Media statement by Dr Ong Kian Ming, the Member of Parliament for Bangi and the assistant political education director for the Democratic Action Party (DAP) on March 1, 2022:
How the Russian invasion of Ukraine will affect the average Malaysian and how this should shape the response of the Malaysian government
It has been almost one week since the start of the Russian invasion of Ukraine. While this war in Europe may seem distant to most Malaysians, there are negative consequences arising from Russia’s aggression that will be felt by the average Malaysian sooner or later. I highlight eight of what I see are the most important negative consequences:
Increase in oil and energy prices
The price of oil (measured by brent crude) breached the US$100 (about RM419.60)/barrel mark last week and will likely remain high as long as the Russian invasion of Ukraine continues. While Petronas may reap higher profits from the rise in oil prices, the short-term effect is that petrol subsidies that must be paid for by the Ministry of Finance will increase.
Possible disruption to Russian oil and gas supplies — including to its key markets in Europe — means higher demand for non-Russian energy supplies, and this will drive up the global prices of gas and coal. This will cause an increase in costs of operations of power plants in Malaysia. We already experienced an increase in our electricity tariffs in January 2022 and high global energy prices mean that the pressure for a future hike in electricity tariffs will continue to build.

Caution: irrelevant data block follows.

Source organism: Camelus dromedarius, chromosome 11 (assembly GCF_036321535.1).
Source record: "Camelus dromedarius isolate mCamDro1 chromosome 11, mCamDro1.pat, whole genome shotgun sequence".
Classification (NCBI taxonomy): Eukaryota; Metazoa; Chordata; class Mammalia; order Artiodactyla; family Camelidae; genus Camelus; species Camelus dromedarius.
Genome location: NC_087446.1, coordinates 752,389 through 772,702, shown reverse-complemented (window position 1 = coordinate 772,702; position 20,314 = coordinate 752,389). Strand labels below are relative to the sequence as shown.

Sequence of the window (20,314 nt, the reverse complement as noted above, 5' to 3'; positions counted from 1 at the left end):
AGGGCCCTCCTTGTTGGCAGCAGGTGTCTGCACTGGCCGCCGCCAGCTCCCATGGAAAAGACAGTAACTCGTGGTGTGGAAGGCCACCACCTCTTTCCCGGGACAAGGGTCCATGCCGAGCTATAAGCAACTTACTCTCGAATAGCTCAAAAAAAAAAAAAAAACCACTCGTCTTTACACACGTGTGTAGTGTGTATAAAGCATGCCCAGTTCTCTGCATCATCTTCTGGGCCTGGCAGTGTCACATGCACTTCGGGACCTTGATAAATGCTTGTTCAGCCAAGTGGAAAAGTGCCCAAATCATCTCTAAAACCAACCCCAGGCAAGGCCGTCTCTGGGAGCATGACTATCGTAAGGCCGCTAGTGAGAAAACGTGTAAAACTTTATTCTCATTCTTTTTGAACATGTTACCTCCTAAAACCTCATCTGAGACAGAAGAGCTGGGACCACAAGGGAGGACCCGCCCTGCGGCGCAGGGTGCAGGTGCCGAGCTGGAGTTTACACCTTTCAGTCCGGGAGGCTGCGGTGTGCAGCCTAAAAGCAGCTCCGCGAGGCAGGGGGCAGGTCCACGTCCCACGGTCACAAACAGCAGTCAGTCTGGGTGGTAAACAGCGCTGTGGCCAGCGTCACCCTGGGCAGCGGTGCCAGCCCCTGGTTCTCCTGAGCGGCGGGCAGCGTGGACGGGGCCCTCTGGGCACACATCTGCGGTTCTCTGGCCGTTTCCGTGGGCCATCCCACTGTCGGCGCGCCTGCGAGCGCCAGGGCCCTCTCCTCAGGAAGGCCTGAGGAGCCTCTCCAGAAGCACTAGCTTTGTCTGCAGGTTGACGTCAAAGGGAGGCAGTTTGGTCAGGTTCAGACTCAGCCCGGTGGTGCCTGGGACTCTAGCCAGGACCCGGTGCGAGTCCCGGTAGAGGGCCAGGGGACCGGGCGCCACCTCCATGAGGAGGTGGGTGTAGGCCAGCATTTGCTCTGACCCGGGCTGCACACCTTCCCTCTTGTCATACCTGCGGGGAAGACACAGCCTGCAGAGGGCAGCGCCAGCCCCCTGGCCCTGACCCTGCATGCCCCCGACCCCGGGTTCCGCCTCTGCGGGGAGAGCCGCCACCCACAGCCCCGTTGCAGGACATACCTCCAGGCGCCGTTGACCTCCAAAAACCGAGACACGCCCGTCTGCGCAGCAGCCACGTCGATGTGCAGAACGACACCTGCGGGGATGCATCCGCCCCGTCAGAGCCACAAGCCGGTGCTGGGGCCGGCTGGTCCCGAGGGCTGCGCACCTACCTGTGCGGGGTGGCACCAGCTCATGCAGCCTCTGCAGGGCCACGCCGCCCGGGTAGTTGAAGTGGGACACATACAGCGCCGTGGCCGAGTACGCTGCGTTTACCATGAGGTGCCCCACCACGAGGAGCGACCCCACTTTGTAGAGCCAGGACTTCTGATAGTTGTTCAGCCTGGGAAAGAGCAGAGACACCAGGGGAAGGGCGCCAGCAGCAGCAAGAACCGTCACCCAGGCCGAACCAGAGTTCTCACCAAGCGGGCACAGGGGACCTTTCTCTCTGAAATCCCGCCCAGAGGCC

Increase in commodity prices
Commodity prices have also seen increases over the past week in conjunction with the Russian invasion of Ukraine. While this may benefit palm oil producers in Malaysia, the impact on food prices will be negatively felt by the average Malaysian. Russia and Ukraine are significant wheat and corn producers and exporters in the global market, and while Malaysians don’t consume much of these products, these are key ingredients for animal feed, including chicken feed. We have already seen how the increase in the price of chicken feed last year put significant upward pressure on the price of chicken in Malaysia. The war in Ukraine will put even more upward pressure on the price of animal feed and, indirectly, food and other prices in Malaysia.
Increase in domestic and imported inflation
Malaysia has not escaped the global phenomenon of inflation as part of the economic recovery from the Covid-19 pandemic. Some of the inflationary pressures have to do with domestic conditions, such as the shortage of workers, disruptions to the local supply chain because of the floods at the end of 2021 and the control of approved permits to import certain food items into the country. But imported inflation — the rise of global prices of commodities and other products which are imported into the country — also contributes to inflationary pressures in Malaysia. The longer the war in Ukraine drags on, the higher the likelihood of imported inflation putting pressure on prices of goods and services in Malaysia and hitting the pockets of average Malaysians.